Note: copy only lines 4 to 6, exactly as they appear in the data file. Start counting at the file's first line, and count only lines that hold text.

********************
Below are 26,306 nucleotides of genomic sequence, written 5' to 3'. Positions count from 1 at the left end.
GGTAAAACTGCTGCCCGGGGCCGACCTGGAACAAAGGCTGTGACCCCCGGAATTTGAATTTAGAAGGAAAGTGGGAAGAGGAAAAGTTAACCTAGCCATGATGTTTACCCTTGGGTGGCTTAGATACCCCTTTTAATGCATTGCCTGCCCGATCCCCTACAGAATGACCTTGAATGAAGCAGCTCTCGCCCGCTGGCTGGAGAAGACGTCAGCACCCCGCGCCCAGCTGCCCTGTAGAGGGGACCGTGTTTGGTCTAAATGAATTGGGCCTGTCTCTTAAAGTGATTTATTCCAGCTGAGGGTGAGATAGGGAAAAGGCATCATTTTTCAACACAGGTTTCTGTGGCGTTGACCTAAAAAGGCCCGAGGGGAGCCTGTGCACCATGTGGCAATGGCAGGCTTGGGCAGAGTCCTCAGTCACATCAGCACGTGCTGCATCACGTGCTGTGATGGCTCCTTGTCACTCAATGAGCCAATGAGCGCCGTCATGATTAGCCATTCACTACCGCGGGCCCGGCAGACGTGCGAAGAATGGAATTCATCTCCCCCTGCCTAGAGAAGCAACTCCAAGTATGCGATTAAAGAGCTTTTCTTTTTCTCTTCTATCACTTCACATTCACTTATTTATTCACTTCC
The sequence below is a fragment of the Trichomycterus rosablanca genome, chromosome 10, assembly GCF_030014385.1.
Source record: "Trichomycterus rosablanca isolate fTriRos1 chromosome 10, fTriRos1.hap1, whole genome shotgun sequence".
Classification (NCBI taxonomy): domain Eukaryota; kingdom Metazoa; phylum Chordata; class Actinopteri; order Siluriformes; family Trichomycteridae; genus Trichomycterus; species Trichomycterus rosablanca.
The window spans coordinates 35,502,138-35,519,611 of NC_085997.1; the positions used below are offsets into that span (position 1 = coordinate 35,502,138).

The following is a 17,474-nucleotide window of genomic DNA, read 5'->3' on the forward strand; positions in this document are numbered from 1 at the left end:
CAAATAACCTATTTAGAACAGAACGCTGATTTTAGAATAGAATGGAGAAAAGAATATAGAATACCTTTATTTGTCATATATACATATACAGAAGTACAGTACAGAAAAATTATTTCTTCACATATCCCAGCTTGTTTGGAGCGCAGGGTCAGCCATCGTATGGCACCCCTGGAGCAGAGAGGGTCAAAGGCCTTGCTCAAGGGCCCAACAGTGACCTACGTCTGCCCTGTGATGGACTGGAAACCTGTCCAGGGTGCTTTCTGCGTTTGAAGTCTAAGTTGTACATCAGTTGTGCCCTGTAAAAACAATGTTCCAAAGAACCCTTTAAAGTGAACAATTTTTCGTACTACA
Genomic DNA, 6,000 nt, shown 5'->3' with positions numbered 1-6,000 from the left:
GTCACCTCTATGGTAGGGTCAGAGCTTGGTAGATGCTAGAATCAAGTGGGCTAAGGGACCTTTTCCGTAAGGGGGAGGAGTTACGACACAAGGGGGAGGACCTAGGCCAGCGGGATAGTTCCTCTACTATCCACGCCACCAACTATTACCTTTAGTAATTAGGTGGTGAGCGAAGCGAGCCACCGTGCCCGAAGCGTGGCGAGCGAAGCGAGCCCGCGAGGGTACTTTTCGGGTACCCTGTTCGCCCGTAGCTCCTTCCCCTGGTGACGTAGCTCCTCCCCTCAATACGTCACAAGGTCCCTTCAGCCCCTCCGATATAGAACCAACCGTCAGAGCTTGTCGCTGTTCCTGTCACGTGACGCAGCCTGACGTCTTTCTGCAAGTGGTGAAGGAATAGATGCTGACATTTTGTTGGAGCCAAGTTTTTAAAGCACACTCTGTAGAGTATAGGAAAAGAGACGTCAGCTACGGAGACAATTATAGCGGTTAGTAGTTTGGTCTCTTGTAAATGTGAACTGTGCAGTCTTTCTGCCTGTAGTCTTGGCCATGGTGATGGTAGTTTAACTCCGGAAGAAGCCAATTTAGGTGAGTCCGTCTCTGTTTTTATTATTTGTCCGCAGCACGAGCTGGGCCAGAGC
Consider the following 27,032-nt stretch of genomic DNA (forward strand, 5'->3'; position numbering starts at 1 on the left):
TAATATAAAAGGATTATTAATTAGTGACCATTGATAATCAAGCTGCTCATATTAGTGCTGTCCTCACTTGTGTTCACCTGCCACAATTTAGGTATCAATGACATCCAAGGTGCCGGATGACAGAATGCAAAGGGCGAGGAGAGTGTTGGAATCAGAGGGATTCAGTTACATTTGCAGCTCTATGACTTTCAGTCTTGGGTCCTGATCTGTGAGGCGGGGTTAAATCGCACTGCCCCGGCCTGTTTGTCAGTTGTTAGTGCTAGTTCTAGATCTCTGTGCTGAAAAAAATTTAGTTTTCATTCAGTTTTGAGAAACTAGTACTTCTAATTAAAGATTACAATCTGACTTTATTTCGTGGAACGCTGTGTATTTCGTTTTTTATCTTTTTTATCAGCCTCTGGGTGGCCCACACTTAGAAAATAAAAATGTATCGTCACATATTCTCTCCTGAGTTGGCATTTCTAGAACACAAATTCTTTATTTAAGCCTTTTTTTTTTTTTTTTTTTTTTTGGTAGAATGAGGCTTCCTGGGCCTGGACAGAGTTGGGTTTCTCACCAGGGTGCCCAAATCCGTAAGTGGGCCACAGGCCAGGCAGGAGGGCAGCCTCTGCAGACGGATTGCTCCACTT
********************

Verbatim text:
Source record: "Trichomycterus rosablanca isolate fTriRos1 chromosome 10, fTriRos1.hap1, whole genome shotgun sequence".
Classification (NCBI taxonomy): domain Eukaryota; kingdom Metazoa; phylum Chordata; class Actinopteri; order Siluriformes; family Trichomycteridae; genus Trichomycterus; species Trichomycterus rosablanca.
The window spans coordinates 35,502,138-35,519,611 of NC_085997.1; the positions used below are offsets into that span (position 1 = coordinate 35,502,138).